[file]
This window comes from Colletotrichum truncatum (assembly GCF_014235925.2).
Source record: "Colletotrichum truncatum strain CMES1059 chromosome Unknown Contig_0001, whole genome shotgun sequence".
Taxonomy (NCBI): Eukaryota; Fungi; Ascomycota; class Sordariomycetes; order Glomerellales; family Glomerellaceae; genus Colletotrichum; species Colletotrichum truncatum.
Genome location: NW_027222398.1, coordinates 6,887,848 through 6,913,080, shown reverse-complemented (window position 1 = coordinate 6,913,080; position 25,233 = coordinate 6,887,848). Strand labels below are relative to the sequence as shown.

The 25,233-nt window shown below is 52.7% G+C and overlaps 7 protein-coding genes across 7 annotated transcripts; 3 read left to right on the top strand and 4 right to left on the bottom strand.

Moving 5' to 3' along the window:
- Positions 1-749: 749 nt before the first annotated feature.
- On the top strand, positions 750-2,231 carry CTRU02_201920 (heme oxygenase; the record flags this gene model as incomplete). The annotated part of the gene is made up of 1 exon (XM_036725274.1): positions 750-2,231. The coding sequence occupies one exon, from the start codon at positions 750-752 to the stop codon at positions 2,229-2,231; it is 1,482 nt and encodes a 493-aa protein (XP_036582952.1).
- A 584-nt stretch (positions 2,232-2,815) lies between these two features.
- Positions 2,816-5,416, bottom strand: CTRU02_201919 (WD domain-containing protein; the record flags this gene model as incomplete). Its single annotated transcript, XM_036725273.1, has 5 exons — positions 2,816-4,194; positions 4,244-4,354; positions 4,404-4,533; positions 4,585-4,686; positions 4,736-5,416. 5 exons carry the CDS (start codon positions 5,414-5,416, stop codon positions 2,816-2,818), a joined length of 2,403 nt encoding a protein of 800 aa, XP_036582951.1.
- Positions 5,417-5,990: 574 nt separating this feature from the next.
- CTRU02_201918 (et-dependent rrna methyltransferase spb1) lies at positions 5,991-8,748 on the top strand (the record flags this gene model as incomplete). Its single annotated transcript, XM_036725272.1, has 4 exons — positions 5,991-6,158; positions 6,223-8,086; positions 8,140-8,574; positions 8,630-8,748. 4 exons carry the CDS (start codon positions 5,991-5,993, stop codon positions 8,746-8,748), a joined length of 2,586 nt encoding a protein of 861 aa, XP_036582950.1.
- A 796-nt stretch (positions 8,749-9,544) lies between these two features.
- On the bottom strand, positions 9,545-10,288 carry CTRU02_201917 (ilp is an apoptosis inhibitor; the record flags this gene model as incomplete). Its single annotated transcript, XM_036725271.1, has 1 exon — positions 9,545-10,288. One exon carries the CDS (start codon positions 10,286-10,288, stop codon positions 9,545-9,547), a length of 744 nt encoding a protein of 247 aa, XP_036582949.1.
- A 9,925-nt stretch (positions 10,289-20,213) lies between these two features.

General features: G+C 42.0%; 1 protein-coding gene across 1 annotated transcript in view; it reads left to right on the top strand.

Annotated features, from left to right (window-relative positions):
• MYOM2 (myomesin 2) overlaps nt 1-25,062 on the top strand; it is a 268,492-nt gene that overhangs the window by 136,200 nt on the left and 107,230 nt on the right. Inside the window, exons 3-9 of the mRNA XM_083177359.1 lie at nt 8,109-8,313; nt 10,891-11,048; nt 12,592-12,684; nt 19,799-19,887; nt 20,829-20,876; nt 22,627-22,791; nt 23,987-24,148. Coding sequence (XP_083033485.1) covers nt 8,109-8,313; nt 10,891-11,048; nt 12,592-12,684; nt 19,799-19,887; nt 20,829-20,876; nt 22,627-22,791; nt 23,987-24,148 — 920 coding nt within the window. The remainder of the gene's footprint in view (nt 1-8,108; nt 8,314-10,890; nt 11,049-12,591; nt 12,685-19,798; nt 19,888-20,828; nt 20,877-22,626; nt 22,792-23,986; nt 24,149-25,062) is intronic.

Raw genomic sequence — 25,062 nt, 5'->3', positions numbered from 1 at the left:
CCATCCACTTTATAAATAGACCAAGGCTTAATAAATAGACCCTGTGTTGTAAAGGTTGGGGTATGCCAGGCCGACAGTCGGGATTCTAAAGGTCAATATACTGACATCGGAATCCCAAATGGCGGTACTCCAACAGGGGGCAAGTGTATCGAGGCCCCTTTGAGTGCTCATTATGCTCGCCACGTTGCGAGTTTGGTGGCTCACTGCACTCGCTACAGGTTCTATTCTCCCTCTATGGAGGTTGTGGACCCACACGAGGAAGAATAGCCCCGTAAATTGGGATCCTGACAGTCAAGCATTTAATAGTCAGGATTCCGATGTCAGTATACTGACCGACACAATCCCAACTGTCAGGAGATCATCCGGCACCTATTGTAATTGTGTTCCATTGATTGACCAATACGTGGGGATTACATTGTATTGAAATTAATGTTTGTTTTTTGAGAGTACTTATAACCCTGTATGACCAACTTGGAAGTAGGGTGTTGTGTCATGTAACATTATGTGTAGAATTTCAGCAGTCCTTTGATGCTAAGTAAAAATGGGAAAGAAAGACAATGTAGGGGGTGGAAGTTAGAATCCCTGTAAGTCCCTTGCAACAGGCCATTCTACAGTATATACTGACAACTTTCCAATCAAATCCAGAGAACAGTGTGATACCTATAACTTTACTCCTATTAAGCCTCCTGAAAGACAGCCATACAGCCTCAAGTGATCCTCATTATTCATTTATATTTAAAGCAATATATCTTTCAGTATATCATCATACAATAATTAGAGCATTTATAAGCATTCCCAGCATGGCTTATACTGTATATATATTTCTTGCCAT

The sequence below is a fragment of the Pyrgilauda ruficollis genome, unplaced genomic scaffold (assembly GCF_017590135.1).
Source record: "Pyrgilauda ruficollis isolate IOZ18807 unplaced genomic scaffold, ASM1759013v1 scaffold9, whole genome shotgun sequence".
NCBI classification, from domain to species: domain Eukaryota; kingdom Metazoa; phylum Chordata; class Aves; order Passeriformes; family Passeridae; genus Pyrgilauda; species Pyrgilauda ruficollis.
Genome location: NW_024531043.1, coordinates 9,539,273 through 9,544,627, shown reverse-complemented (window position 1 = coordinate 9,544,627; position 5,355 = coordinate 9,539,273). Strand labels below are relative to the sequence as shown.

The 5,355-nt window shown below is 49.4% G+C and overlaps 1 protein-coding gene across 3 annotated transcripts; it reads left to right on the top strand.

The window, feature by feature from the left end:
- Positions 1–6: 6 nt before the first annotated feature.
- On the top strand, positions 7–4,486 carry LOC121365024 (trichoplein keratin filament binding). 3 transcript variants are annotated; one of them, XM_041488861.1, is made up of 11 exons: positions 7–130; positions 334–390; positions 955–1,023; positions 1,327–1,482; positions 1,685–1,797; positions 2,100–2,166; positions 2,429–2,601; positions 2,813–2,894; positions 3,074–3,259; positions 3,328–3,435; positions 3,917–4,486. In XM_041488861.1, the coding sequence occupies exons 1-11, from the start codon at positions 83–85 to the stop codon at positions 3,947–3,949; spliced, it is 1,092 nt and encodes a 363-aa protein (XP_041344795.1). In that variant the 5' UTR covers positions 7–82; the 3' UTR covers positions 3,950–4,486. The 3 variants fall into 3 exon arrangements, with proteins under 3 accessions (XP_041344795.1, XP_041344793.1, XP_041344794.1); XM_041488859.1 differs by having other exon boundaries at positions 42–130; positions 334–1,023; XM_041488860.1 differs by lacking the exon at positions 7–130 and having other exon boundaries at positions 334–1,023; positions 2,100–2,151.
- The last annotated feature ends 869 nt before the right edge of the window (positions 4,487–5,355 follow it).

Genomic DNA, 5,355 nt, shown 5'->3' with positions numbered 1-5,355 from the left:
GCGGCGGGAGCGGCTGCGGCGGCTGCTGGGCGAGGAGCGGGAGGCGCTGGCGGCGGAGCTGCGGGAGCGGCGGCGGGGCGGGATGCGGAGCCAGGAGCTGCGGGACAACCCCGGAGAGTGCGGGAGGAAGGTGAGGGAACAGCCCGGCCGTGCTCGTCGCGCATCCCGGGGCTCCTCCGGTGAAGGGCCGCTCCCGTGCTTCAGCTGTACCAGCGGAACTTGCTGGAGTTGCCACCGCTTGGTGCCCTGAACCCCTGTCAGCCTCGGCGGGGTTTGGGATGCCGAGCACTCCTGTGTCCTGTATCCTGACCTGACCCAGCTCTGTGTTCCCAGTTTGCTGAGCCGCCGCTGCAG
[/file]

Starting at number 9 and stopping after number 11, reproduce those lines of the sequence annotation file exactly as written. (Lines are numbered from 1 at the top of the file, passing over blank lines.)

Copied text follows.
- A 584-nt stretch (positions 2,232-2,815) lies between these two features.
- Positions 2,816-5,416, bottom strand: CTRU02_201919 (WD domain-containing protein; the record flags this gene model as incomplete). Its single annotated transcript, XM_036725273.1, has 5 exons — positions 2,816-4,194; positions 4,244-4,354; positions 4,404-4,533; positions 4,585-4,686; positions 4,736-5,416. 5 exons carry the CDS (start codon positions 5,414-5,416, stop codon positions 2,816-2,818), a joined length of 2,403 nt encoding a protein of 800 aa, XP_036582951.1.
- Positions 5,417-5,990: 574 nt separating this feature from the next.